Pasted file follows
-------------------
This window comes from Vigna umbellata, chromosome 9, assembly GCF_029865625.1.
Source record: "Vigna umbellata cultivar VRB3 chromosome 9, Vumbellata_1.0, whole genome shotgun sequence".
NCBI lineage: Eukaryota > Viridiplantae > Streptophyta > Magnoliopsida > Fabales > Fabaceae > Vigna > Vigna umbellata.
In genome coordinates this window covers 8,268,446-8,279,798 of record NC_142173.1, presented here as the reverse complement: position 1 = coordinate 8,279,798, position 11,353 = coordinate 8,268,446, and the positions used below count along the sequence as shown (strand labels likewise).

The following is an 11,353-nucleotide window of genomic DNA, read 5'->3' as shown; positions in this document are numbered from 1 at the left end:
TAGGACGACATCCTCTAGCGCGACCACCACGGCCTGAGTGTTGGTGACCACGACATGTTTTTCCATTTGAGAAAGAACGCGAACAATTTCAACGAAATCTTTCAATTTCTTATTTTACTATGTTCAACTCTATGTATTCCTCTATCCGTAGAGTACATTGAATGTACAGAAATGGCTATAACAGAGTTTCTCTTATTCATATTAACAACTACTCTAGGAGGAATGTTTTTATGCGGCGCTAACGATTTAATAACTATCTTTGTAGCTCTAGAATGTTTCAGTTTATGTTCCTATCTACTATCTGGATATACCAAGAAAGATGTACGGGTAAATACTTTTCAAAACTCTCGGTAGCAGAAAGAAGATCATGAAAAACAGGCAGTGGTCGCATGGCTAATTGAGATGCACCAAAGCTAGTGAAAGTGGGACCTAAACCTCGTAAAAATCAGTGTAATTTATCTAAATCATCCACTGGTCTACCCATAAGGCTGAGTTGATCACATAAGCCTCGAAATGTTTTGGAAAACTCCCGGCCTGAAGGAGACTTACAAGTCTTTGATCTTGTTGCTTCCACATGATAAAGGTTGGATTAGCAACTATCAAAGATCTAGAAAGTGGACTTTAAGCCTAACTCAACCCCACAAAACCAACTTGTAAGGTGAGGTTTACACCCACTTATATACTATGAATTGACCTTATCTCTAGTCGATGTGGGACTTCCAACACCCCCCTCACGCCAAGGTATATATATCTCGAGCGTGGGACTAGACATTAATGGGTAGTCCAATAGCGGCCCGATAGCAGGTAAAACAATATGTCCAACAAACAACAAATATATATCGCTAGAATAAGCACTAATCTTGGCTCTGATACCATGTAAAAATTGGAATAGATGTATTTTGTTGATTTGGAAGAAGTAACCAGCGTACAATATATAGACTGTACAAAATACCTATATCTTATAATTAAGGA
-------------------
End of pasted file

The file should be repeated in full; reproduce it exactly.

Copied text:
This window comes from Vigna umbellata, chromosome 9, assembly GCF_029865625.1.
Source record: "Vigna umbellata cultivar VRB3 chromosome 9, Vumbellata_1.0, whole genome shotgun sequence".
NCBI lineage: Eukaryota > Viridiplantae > Streptophyta > Magnoliopsida > Fabales > Fabaceae > Vigna > Vigna umbellata.
In genome coordinates this window covers 8,268,446-8,279,798 of record NC_142173.1, presented here as the reverse complement: position 1 = coordinate 8,279,798, position 11,353 = coordinate 8,268,446, and the positions used below count along the sequence as shown (strand labels likewise).

The following is an 11,353-nucleotide window of genomic DNA, read 5'->3' as shown; positions in this document are numbered from 1 at the left end:
TAGGACGACATCCTCTAGCGCGACCACCACGGCCTGAGTGTTGGTGACCACGACATGTTTTTCCATTTGAGAAAGAACGCGAACAATTTCAACGAAATCTTTCAATTTCTTATTTTACTATGTTCAACTCTATGTATTCCTCTATCCGTAGAGTACATTGAATGTACAGAAATGGCTATAACAGAGTTTCTCTTATTCATATTAACAACTACTCTAGGAGGAATGTTTTTATGCGGCGCTAACGATTTAATAACTATCTTTGTAGCTCTAGAATGTTTCAGTTTATGTTCCTATCTACTATCTGGATATACCAAGAAAGATGTACGGGTAAATACTTTTCAAAACTCTCGGTAGCAGAAAGAAGATCATGAAAAACAGGCAGTGGTCGCATGGCTAATTGAGATGCACCAAAGCTAGTGAAAGTGGGACCTAAACCTCGTAAAAATCAGTGTAATTTATCTAAATCATCCACTGGTCTACCCATAAGGCTGAGTTGATCACATAAGCCTCGAAATGTTTTGGAAAACTCCCGGCCTGAAGGAGACTTACAAGTCTTTGATCTTGTTGCTTCCACATGATAAAGGTTGGATTAGCAACTATCAAAGATCTAGAAAGTGGACTTTAAGCCTAACTCAACCCCACAAAACCAACTTGTAAGGTGAGGTTTACACCCACTTATATACTATGAATTGACCTTATCTCTAGTCGATGTGGGACTTCCAACACCCCCCTCACGCCAAGGTATATATATCTCGAGCGTGGGACTAGACATTAATGGGTAGTCCAATAGCGGCCCGATAGCAGGTAAAACAATATGTCCAACAAACAACAAATATATATCGCTAGAATAAGCACTAATCTTGGCTCTGATACCATGTAAAAATTGGAATAGATGTATTTTGTTGATTTGGAAGAAGTAACCAGCGTACAATATATAGACTGTACAAAATACCTATATCTTATAATTAAGGA